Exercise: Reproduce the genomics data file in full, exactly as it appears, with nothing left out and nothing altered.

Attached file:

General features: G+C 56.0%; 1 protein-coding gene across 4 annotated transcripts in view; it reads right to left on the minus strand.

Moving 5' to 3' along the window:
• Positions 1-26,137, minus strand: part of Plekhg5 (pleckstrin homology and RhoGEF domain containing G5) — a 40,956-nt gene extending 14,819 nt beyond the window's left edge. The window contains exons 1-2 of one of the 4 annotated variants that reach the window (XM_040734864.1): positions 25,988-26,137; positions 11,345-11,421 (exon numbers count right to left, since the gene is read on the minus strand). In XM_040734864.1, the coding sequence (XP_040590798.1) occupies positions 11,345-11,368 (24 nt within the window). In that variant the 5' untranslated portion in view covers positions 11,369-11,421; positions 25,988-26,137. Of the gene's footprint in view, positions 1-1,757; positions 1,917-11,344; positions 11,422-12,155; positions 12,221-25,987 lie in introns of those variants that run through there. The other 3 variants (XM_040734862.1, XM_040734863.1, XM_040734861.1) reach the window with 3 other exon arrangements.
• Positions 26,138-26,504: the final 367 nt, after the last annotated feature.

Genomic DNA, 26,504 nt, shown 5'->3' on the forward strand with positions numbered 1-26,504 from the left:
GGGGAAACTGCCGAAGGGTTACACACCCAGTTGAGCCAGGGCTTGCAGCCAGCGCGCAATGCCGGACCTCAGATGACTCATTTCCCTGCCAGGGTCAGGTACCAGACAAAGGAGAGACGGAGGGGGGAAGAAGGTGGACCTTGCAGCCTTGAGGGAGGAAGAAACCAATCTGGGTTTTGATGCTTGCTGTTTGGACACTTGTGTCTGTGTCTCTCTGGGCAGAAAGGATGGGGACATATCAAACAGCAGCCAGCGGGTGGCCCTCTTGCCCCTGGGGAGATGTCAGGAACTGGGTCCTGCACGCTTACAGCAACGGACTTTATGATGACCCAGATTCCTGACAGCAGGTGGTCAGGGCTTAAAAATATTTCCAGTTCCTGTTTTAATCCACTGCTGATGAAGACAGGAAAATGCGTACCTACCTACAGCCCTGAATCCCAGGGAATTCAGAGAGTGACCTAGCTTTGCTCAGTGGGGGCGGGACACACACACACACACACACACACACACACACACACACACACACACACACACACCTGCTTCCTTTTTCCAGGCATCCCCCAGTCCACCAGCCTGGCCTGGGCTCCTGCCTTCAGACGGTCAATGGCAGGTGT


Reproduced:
General features: G+C 56.0%; 1 protein-coding gene across 4 annotated transcripts in view; it reads right to left on the minus strand.

Moving 5' to 3' along the window:
• Positions 1-26,137, minus strand: part of Plekhg5 (pleckstrin homology and RhoGEF domain containing G5) — a 40,956-nt gene extending 14,819 nt beyond the window's left edge. The window contains exons 1-2 of one of the 4 annotated variants that reach the window (XM_040734864.1): positions 25,988-26,137; positions 11,345-11,421 (exon numbers count right to left, since the gene is read on the minus strand). In XM_040734864.1, the coding sequence (XP_040590798.1) occupies positions 11,345-11,368 (24 nt within the window). In that variant the 5' untranslated portion in view covers positions 11,369-11,421; positions 25,988-26,137. Of the gene's footprint in view, positions 1-1,757; positions 1,917-11,344; positions 11,422-12,155; positions 12,221-25,987 lie in introns of those variants that run through there. The other 3 variants (XM_040734862.1, XM_040734863.1, XM_040734861.1) reach the window with 3 other exon arrangements.
• Positions 26,138-26,504: the final 367 nt, after the last annotated feature.

Genomic DNA, 26,504 nt, shown 5'->3' on the forward strand with positions numbered 1-26,504 from the left:
GGGGAAACTGCCGAAGGGTTACACACCCAGTTGAGCCAGGGCTTGCAGCCAGCGCGCAATGCCGGACCTCAGATGACTCATTTCCCTGCCAGGGTCAGGTACCAGACAAAGGAGAGACGGAGGGGGGAAGAAGGTGGACCTTGCAGCCTTGAGGGAGGAAGAAACCAATCTGGGTTTTGATGCTTGCTGTTTGGACACTTGTGTCTGTGTCTCTCTGGGCAGAAAGGATGGGGACATATCAAACAGCAGCCAGCGGGTGGCCCTCTTGCCCCTGGGGAGATGTCAGGAACTGGGTCCTGCACGCTTACAGCAACGGACTTTATGATGACCCAGATTCCTGACAGCAGGTGGTCAGGGCTTAAAAATATTTCCAGTTCCTGTTTTAATCCACTGCTGATGAAGACAGGAAAATGCGTACCTACCTACAGCCCTGAATCCCAGGGAATTCAGAGAGTGACCTAGCTTTGCTCAGTGGGGGCGGGACACACACACACACACACACACACACACACACACACACACACACACACACACACCTGCTTCCTTTTTCCAGGCATCCCCCAGTCCACCAGCCTGGCCTGGGCTCCTGCCTTCAGACGGTCAATGGCAGGTGT